'We can't go on', says homeless family living in hotel bedroom
A homeless young mum and her four-year-old are having to live in a single hotel room with her 48-year-old mother, who has cancer.
Kerry Darcy O'Brien said she has "run out of options" in her quest to find a home and has issued a heartfelt plea to Dublin City Council.
The 23-year-old said the family have no cooking or washing facilities in the room at the Travelodge on the Navan Road, and mostly eat take-aways.
"We are just so stressed. I haven't been able to sit down and think," she told the Herald.
"I just want anything. It's like we're just existing here. I know it's hard out there, I know there are plenty of people in this situation but we would just appeal for a home."
She said she and her son Kai had been living in a rented house in Finglas, but had to move out in the summer because the landlord wanted it for himself.
Ms Darcy O'Brien, who qualifies for the Housing Assistance Payment (HAP), said she was unable to find alternative accommodation.
In the meantime, her mother, Helen, who was living in Liverpool, was diagnosed with cancer. She decided to return to Dublin to be near her family during chemotherapy and moved in with her daughter, who is now her full-time carer.
"We were living with family and friends but it became too much. We got in touch with TDs and about two months ago we got this room," she said.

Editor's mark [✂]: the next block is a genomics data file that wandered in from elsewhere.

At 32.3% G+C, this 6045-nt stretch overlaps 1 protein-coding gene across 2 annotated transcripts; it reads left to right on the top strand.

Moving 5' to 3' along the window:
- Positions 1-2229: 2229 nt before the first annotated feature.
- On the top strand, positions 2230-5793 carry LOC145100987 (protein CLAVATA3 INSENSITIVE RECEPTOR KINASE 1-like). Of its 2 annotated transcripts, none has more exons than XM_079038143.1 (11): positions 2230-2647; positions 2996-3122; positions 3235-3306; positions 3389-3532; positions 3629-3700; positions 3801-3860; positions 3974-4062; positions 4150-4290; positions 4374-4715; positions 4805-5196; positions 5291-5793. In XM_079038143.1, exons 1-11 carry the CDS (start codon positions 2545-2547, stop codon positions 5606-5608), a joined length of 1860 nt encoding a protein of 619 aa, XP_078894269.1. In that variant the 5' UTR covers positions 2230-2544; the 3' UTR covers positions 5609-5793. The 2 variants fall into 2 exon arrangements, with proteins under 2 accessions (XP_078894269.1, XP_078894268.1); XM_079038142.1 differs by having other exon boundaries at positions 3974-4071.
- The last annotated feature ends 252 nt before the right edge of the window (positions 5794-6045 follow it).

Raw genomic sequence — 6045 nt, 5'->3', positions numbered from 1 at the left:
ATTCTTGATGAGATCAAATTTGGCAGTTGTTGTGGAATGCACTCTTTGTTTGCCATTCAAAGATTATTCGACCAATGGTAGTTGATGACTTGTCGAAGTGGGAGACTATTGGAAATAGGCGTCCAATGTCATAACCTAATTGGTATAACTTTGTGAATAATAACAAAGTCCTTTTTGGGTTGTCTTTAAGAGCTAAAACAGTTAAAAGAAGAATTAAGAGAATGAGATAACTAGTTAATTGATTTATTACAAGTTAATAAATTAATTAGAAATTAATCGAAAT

Until recently they had no fridge, but one has now been donated by a friend.
"My mother is going through chemo and her immune system is down, so everything should be spotless in the room, but that's impossible," she added.
"This is not a place for a young child to be living or a woman going through cancer treatment."
The living arrangements are taking their toll on the family and Ms Darcy O'Brien has made an appointment for them to see a psychiatrist.
"We can't go on living like this," she said.
Housing Minister Simon Coveney has promised an end to homeless families being housed in hotels, and last month claimed "we're ahead of schedule".
Mr Coveney said the Government exceeded its target of 4,200 social housing solutions last year by almost 1,000 through acquisitions, bringing void units back into use, long-term lease arrangements and new construction.
"There's a real acceleration happening here in terms of delivery," he said, pledging that there would be more than 21,000 social housing solutions provided in 2017.
However, new figures released last week showed rates of child homelessness increased by 55pc last year.
There were 2,505 children registered as homeless across Ireland in December, compared to 1,616 during the same month in 2015.
Children's charity Barnardos said children were the invisible victims of the housing crisis.